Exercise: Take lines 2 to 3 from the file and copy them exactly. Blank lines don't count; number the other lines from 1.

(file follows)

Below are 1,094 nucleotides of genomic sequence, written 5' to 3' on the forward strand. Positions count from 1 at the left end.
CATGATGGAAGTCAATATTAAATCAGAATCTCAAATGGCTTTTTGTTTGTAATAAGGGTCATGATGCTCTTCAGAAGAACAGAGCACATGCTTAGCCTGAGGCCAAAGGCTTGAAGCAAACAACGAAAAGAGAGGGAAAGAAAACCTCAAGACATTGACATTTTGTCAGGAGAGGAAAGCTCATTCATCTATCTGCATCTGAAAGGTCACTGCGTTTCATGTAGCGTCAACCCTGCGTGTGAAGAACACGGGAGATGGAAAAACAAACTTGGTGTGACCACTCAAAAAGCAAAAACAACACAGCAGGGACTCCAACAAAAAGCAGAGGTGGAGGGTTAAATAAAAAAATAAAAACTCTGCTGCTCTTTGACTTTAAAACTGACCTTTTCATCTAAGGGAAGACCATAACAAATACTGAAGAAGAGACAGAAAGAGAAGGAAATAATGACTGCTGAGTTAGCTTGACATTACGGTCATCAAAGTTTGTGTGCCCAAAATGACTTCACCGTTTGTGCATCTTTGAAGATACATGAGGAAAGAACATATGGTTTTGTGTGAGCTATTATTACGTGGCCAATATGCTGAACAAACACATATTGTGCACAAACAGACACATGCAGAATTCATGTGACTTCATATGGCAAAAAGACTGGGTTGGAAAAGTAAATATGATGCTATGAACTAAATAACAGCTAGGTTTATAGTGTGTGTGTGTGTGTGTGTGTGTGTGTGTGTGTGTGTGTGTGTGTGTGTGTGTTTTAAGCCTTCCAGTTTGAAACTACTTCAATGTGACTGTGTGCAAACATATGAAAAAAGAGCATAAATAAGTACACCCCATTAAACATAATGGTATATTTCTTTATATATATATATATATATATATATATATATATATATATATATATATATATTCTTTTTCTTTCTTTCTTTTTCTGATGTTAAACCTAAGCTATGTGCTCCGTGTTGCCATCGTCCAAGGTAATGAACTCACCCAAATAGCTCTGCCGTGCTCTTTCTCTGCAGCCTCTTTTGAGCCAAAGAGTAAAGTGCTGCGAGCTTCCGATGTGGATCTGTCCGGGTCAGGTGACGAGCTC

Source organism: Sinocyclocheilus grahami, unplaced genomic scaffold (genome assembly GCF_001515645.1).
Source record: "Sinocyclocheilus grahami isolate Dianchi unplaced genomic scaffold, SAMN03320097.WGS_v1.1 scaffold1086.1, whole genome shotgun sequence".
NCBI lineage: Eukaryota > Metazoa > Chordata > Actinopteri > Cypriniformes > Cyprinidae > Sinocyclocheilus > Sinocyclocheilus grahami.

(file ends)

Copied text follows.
CATGATGGAAGTCAATATTAAATCAGAATCTCAAATGGCTTTTTGTTTGTAATAAGGGTCATGATGCTCTTCAGAAGAACAGAGCACATGCTTAGCCTGAGGCCAAAGGCTTGAAGCAAACAACGAAAAGAGAGGGAAAGAAAACCTCAAGACATTGACATTTTGTCAGGAGAGGAAAGCTCATTCATCTATCTGCATCTGAAAGGTCACTGCGTTTCATGTAGCGTCAACCCTGCGTGTGAAGAACACGGGAGATGGAAAAACAAACTTGGTGTGACCACTCAAAAAGCAAAAACAACACAGCAGGGACTCCAACAAAAAGCAGAGGTGGAGGGTTAAATAAAAAAATAAAAACTCTGCTGCTCTTTGACTTTAAAACTGACCTTTTCATCTAAGGGAAGACCATAACAAATACTGAAGAAGAGACAGAAAGAGAAGGAAATAATGACTGCTGAGTTAGCTTGACATTACGGTCATCAAAGTTTGTGTGCCCAAAATGACTTCACCGTTTGTGCATCTTTGAAGATACATGAGGAAAGAACATATGGTTTTGTGTGAGCTATTATTACGTGGCCAATATGCTGAACAAACACATATTGTGCACAAACAGACACATGCAGAATTCATGTGACTTCATATGGCAAAAAGACTGGGTTGGAAAAGTAAATATGATGCTATGAACTAAATAACAGCTAGGTTTATAGTGTGTGTGTGTGTGTGTGTGTGTGTGTGTGTGTGTGTGTGTGTGTGTGTGTGTTTTAAGCCTTCCAGTTTGAAACTACTTCAATGTGACTGTGTGCAAACATATGAAAAAAGAGCATAAATAAGTACACCCCATTAAACATAATGGTATATTTCTTTATATATATATATATATATATATATATATATATATATATATATATATATATTCTTTTTCTTTCTTTCTTTTTCTGATGTTAAACCTAAGCTATGTGCTCCGTGTTGCCATCGTCCAAGGTAATGAACTCACCCAAATAGCTCTGCCGTGCTCTTTCTCTGCAGCCTCTTTTGAGCCAAAGAGTAAAGTGCTGCGAGCTTCCGATGTGGATCTGTCCGGGTCAGGTGACGAGCTC

Source organism: Sinocyclocheilus grahami, unplaced genomic scaffold (genome assembly GCF_001515645.1).